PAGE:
miss out on the shops and restaurants on the lower level; they are just as
excellent as the more frequented Lobby level ones.
Royal York has specially adapted wheelchair rooms, which are very large
indeed considering the age of the hotel (early 1900s).Their wheelchair accessible room was easily
maneuverable. The bathroom wasn't huge, but a wheelchair could enter
easily. It would have been a strain to turn though; however, there is no
door to the actual bathroom. There is a little dressing area before
the bathroom, and this has the door, which allows plenty of space. There
were grab rails and lowered sinks, with taps that could be pushed on and
off rather than turned. This would have been of great benefit I am
sure to someone with arthritis. In this particular room, there wasn't
a roll-in shower; however, I think the Royal York did have such in some
rooms, but it would need to be a special request. There was no shower
chair, but again we didn't need one, so didn't request it. There was
a handheld shower (and a little holder for when you didn't want it
handheld). The only criticism I have is that it didn't reach all the way
to the sink, so washing my dad's hair was quite a wet experience!
hotel's facilities are also excellent: the swimming pool, exercise room,
Jacuzzi, steam rooms, saunas, fully qualified registered masseurs. The
list goes on. Sorry but I don't know about facilities to get in and out of the pool
itself is relatively flat. Kerbs are lowered so much so that they are
practically level with the road. Pedestrian
crossings bleep when the white man is showing as an indicator for blind
people when it is safe to cross. People are courteous and most large shops
and malls will have specially adapted automatic doors, which are operated
by pushing a button.
are disabled seating areas, with one carer seat per wheelchair. Should anyone suffer from claustrophobia, then perhaps the SkyDome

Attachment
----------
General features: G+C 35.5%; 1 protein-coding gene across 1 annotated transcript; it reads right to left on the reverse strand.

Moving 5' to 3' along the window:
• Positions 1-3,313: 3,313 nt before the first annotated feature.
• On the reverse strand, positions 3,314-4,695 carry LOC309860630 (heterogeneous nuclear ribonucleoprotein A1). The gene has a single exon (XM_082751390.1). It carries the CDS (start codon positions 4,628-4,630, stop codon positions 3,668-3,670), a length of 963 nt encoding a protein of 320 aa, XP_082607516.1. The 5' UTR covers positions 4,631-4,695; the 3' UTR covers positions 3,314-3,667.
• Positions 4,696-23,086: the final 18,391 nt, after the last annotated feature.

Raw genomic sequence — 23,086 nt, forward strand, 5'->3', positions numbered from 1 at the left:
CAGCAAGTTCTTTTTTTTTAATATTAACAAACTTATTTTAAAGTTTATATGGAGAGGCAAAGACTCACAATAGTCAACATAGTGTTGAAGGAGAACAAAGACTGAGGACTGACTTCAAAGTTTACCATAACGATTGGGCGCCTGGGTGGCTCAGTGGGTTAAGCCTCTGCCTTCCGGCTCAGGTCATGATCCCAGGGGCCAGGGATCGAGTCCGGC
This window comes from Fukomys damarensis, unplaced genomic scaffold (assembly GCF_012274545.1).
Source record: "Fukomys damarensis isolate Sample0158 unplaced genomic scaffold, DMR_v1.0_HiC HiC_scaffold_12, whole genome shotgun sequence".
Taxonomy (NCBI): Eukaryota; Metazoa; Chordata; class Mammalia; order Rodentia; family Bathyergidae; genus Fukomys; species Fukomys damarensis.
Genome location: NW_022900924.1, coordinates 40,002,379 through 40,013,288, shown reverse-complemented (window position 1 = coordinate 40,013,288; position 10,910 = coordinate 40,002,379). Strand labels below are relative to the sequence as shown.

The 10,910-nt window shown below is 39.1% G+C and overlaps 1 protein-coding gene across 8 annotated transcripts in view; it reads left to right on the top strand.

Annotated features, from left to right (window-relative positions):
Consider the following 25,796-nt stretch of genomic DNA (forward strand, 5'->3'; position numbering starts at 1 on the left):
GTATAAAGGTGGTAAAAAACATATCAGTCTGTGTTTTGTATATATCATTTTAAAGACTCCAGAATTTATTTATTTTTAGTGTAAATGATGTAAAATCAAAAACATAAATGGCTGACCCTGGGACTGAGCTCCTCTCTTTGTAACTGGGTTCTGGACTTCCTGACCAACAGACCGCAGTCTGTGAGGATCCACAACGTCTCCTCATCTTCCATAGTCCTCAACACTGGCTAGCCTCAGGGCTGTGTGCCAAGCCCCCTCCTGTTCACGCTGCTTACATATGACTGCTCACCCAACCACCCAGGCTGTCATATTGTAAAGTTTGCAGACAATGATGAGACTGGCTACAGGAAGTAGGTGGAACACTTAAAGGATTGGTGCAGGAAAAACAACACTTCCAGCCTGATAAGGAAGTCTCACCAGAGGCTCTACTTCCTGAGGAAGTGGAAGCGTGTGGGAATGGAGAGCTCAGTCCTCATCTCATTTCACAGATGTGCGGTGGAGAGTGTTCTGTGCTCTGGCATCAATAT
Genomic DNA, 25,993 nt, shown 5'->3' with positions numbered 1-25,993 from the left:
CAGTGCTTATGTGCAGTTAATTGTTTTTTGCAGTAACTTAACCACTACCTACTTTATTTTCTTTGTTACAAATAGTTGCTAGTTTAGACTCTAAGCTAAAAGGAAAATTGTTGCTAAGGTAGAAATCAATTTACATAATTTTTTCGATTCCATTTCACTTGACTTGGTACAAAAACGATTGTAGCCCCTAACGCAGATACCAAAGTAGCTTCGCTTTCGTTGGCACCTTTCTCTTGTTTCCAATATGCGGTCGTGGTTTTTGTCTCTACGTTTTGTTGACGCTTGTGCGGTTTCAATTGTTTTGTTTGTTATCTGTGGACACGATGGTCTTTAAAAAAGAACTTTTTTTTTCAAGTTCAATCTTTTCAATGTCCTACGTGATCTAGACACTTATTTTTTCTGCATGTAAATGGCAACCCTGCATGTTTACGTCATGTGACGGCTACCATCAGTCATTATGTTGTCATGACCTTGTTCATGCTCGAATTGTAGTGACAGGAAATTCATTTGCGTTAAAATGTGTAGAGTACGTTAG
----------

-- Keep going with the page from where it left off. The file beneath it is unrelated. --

isn't the best place to be. Visitors can watch a game from one of the
restaurants like the Hard Rock Café or Renaissance Hotel. The Renaissance has
a bar and also a restaurant, both of which overlook the field. Rooms are
also available overlooking the field, but I would recommend staying at the
Royal York, just because the experience was so pleasurable.
restaurants have a minimum price for meals while games are being played.
Unfortunately, there are two steps down to the window area, from where you
receive the best views of the field; however, just ask for a table closest
to the edge of the top of the steps, and staff will be most accommodating.
I found that even though they don't take reservations, if you go in person
and plead your case, they will, and then you are guaranteed a wonderful
meal and a wonderful view! The only thing you need worry about is whether
or not your team wins.
CN is fully accessible to wheelchair travellers; however, the lookout level is very narrow, and I am not sure whether
a wheelchair could navigate around. The Skypod, which is further up, I
don't believe to be accessible; however, it is best to check in both
instances with the CN Tower staff. My father didn't come up with us, so I
don't have as much information on this as I could have had. The elevators are very small, and again, someone suffering from
claustrophobia may not be able to withstand the 1 minute+